Network Niche

College and Career Readiness Every Day

Take a look at what one school did to promote and embed college and career readiness every day. While a monumental effort, each idea can help re-set school culture and expectations. In the case of Childersburg High School in Talladega, Ala., "bold action, targeted initiatives, and a fresh approach to teaching and learning" have resulted in an 86% decline in the dropout rate and a 19% decline in tardiness. More than 80% of students are now involved in clubs, sports, and other school organizations. Some of the 15 ways the school has created a college- and career-focused culture are quoted below.

What might work at your school? As this school demonstrated, "Students care about their futures and will respond with great passion and enthusiasm when the adults in their life show them how much they care as well."

To read the entire article, go to tln_barnett_culture.html?tkn=YOSFu1OrwPHlM

Survey of Career Readiness

The phrase college and career ready has received much attention since the Common Core State Standards raised awareness of the need to prepare students for the world after high school. In our work with schools and districts across the country, we have found that college readiness is much easier for educators to define than career readiness.

Under the leadership of Bill Daggett, the Network is developing a new initiative related to defining and supporting career readiness. To begin, we are seeking the advice and perspectives of education leaders and practitioners, including of course all Network members.

Please take 10 minutes to share your understanding of career readiness by going to Your input will help us assess thought leadership on the topic and to identify trends and best practices among schools and districts across the country.

We will share our findings and focus our ongoing work — research, conferences, and advisory services — on helping schools and districts prepare students to graduate both college and career ready. We appreciate your participation and welcome any feedback you may have. Please feel free to contact us with any questions (518) 723‐2063.



Student Leadership

The motto of Ponderosa High School in Parker, Colo., is Learn, Lead, Exceed. The school begins leadership development in 9th grade, as the student council (STUCO) is comprised of students from all four grade levels. STUCO plans schoolwide events that promote school spirit and makes sure that Ponderosa has a connection to the Parker community. A detailed curriculum developed by an advisor supports the Colorado High School Activities Association STUCO leadership and training program. Students enrolled in STUCO learn about leadership, setting goals and evaluation, meeting skills and communication, planning and organization, marketing and publicity, diversity, belonging and issue awareness, spirit and sportsmanship, school and community service, and leadership beyond high school.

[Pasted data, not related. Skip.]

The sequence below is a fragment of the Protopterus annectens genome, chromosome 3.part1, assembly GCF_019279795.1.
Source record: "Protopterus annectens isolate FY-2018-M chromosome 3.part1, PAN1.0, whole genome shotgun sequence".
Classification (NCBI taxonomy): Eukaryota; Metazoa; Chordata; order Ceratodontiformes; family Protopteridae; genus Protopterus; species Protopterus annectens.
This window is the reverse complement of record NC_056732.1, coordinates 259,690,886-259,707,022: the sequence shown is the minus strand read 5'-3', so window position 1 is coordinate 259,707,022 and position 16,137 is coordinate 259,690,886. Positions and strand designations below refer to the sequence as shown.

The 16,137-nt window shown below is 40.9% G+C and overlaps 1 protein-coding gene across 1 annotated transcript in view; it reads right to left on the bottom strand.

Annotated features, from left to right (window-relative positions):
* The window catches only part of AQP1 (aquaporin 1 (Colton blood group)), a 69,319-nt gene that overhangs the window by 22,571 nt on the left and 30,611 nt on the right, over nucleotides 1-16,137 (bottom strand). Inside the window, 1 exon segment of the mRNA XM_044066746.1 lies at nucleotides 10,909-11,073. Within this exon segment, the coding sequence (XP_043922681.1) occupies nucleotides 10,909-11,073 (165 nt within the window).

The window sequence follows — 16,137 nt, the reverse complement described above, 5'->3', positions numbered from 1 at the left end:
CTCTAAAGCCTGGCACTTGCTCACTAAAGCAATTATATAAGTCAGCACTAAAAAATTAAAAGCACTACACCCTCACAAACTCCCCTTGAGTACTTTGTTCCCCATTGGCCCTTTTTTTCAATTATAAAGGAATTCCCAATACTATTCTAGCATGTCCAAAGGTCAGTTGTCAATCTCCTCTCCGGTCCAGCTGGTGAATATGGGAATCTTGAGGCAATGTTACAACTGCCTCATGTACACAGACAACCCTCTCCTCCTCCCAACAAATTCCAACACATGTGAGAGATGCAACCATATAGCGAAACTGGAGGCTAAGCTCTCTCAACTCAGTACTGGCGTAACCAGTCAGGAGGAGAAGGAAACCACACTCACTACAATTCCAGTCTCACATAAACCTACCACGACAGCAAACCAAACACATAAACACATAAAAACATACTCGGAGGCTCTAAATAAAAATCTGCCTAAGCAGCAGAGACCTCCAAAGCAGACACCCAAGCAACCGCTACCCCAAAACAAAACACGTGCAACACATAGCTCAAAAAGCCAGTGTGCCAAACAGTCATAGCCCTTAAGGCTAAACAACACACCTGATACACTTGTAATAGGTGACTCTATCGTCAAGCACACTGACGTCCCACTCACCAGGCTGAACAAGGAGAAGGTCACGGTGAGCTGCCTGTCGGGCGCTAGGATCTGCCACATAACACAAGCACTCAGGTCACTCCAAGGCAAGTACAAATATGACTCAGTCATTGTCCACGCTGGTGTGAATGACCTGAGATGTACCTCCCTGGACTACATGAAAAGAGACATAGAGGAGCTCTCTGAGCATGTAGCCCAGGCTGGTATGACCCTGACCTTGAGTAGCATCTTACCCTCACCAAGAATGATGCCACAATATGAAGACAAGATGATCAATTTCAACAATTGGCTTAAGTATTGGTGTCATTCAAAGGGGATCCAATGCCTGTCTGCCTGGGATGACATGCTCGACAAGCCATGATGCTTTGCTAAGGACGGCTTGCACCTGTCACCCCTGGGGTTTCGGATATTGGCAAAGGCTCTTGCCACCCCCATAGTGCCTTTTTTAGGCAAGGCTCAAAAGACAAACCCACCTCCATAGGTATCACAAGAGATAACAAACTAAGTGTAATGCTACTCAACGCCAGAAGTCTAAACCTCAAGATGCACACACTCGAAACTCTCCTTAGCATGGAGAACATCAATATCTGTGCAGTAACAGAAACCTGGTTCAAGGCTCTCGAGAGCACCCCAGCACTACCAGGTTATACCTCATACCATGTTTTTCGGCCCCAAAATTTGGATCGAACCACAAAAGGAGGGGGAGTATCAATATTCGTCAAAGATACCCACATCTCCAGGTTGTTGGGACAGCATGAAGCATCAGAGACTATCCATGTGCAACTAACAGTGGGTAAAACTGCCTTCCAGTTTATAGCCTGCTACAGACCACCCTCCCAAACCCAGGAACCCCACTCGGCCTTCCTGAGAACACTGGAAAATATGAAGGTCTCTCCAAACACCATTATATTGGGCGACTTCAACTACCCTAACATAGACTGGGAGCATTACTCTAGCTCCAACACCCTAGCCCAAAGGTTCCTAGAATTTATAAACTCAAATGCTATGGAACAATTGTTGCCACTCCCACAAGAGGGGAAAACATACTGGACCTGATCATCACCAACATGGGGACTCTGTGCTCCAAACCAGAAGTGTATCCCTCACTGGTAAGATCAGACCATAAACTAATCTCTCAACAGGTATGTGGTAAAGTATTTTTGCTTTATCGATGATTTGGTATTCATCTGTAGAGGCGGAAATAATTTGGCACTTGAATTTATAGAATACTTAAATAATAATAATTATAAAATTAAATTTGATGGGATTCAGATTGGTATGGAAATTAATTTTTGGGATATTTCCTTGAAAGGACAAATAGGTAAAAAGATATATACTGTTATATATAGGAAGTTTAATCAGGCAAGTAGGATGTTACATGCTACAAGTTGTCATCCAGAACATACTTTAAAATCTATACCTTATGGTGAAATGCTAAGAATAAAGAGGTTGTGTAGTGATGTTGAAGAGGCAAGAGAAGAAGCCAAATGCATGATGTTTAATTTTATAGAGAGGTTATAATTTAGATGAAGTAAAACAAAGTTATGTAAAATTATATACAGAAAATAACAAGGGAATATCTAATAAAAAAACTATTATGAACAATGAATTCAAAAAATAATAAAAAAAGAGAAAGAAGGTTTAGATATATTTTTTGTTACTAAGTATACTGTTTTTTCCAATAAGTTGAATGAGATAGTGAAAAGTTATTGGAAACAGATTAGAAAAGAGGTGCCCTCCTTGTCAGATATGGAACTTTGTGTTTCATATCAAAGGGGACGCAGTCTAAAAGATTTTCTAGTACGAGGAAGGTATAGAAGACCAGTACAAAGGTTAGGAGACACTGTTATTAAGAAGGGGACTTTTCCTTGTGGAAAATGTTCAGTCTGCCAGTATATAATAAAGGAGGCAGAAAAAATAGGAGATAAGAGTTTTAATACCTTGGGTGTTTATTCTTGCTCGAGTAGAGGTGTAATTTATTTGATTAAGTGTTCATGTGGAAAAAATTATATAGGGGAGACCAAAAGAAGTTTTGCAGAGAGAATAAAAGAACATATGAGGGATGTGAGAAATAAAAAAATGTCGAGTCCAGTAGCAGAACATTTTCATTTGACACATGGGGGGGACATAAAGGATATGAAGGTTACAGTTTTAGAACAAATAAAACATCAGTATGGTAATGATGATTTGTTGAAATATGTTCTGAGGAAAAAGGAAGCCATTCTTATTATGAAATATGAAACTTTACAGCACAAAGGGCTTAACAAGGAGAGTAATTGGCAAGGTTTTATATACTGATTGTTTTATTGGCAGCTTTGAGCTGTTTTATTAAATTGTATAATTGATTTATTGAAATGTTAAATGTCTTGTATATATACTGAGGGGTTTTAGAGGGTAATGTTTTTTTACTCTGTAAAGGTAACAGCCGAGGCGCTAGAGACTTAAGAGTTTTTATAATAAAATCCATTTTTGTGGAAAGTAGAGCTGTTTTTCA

In support of the Douglas County Board of Education End Statements, students acquire the knowledge and abilities to be responsible citizens who contribute to society. Students apply what they have learned, going beyond merely knowing to using their knowledge and skills productively so they can lead with integrity to influence the future. Students who want to be involved in STUCO complete a leadership nomination packet that requires two teacher recommendations, a 2.5 minimum GPA, and an essay.

The administrative team focused on how to make leadership a hands-on experience of all aspects of leadership. Therefore a class was created with this purpose in mind. Since STUCO has class during 5th period, it allows the students to have contact with the entire student body during lunch. Students in STUCO check in with their peers each Wednesday during homeroom and conduct surveys throughout the year to keep in touch with the students they represent and make sure their inputs are heard.

Representatives from STUCO meet with the administrative team every Monday at the beginning of 2nd period to share and discuss what they are working on in the upcoming weeks. STUCO is the first item on the agenda each Monday morning, and the students come prepared with proposals for approval, etc.

The ultimate goal will be for the upper classmen to teach their younger peers about leadership and provide another opportunity for students to put what they are learning into action.

For more information, contact AP/Activities Director Elizabeth Gardner at